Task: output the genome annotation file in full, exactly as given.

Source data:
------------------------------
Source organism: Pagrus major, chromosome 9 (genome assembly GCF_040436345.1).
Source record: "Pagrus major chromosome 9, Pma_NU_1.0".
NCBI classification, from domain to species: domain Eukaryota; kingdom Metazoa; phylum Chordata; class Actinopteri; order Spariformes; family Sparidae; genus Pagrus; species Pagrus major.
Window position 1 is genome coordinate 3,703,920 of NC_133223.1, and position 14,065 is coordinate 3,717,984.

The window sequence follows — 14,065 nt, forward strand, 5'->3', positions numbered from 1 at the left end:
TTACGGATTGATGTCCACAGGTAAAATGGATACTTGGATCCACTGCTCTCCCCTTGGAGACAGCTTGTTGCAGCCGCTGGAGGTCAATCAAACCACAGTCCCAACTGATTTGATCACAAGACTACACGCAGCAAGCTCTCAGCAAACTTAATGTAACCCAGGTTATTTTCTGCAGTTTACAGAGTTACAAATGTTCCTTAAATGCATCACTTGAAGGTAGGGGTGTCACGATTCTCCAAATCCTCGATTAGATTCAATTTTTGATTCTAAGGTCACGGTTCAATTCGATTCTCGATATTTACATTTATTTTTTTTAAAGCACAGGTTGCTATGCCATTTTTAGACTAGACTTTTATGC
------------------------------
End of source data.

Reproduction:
Source organism: Pagrus major, chromosome 9 (genome assembly GCF_040436345.1).
Source record: "Pagrus major chromosome 9, Pma_NU_1.0".
NCBI classification, from domain to species: domain Eukaryota; kingdom Metazoa; phylum Chordata; class Actinopteri; order Spariformes; family Sparidae; genus Pagrus; species Pagrus major.
Window position 1 is genome coordinate 3,703,920 of NC_133223.1, and position 14,065 is coordinate 3,717,984.

The window sequence follows — 14,065 nt, forward strand, 5'->3', positions numbered from 1 at the left end:
TTACGGATTGATGTCCACAGGTAAAATGGATACTTGGATCCACTGCTCTCCCCTTGGAGACAGCTTGTTGCAGCCGCTGGAGGTCAATCAAACCACAGTCCCAACTGATTTGATCACAAGACTACACGCAGCAAGCTCTCAGCAAACTTAATGTAACCCAGGTTATTTTCTGCAGTTTACAGAGTTACAAATGTTCCTTAAATGCATCACTTGAAGGTAGGGGTGTCACGATTCTCCAAATCCTCGATTAGATTCAATTTTTGATTCTAAGGTCACGGTTCAATTCGATTCTCGATATTTACATTTATTTTTTTTAAAGCACAGGTTGCTATGCCATTTTTAGACTAGACTTTTATGC